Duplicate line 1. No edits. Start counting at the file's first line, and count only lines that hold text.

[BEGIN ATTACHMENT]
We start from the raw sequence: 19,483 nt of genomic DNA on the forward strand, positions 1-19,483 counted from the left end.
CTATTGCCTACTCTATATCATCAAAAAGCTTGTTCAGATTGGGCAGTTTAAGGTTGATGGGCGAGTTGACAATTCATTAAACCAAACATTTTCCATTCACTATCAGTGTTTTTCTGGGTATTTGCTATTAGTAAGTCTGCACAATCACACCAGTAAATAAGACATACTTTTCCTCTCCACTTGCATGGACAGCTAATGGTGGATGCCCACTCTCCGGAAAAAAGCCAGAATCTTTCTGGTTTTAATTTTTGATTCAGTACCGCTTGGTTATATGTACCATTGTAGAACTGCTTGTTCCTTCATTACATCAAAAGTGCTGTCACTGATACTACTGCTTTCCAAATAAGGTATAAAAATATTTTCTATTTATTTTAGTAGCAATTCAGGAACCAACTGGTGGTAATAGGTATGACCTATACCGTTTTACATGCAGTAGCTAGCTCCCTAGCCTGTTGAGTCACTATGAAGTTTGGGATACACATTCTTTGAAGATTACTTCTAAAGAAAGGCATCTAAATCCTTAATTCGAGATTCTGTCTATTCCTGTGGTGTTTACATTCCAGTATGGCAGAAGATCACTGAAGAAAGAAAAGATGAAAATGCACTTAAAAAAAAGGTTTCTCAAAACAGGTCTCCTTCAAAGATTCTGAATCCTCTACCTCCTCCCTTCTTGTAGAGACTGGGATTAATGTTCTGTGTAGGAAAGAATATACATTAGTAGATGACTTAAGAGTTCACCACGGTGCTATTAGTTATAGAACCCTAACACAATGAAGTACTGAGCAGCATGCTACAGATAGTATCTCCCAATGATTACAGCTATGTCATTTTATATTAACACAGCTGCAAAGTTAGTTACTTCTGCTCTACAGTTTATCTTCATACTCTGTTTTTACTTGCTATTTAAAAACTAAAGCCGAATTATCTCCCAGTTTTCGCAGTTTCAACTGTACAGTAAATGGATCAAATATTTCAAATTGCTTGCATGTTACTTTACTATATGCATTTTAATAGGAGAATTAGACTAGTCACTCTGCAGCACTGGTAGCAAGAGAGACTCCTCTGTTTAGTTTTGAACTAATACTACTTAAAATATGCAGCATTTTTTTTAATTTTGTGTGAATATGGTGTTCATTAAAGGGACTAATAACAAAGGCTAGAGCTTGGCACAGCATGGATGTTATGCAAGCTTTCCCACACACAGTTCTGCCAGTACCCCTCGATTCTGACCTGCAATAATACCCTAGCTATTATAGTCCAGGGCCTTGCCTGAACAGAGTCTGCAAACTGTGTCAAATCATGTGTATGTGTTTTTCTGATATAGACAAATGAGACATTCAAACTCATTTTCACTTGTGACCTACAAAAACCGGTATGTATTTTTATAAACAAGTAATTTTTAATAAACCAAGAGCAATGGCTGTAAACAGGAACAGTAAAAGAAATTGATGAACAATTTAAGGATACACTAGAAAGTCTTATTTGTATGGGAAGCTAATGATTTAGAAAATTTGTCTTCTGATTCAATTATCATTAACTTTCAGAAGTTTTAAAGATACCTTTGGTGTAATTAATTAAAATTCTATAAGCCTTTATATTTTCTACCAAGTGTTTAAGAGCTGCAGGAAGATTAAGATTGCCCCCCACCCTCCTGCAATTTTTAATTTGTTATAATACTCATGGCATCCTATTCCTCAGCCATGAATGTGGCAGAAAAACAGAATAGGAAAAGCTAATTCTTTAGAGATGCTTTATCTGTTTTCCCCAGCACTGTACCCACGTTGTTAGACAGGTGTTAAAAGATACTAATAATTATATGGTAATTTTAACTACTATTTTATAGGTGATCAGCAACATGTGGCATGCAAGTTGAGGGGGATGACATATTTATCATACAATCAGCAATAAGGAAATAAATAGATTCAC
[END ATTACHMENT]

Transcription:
We start from the raw sequence: 19,483 nt of genomic DNA on the forward strand, positions 1-19,483 counted from the left end.